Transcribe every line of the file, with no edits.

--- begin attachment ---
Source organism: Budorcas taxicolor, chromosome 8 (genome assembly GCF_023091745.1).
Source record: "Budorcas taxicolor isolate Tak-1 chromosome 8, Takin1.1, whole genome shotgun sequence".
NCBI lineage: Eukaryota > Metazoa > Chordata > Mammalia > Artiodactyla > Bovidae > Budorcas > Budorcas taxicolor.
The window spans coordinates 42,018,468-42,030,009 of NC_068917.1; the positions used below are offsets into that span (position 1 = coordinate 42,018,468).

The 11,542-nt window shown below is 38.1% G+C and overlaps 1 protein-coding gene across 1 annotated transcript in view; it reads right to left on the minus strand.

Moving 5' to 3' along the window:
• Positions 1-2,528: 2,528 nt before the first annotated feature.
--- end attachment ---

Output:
Source organism: Budorcas taxicolor, chromosome 8 (genome assembly GCF_023091745.1).
Source record: "Budorcas taxicolor isolate Tak-1 chromosome 8, Takin1.1, whole genome shotgun sequence".
NCBI lineage: Eukaryota > Metazoa > Chordata > Mammalia > Artiodactyla > Bovidae > Budorcas > Budorcas taxicolor.
The window spans coordinates 42,018,468-42,030,009 of NC_068917.1; the positions used below are offsets into that span (position 1 = coordinate 42,018,468).

The 11,542-nt window shown below is 38.1% G+C and overlaps 1 protein-coding gene across 1 annotated transcript in view; it reads right to left on the minus strand.

Moving 5' to 3' along the window:
• Positions 1-2,528: 2,528 nt before the first annotated feature.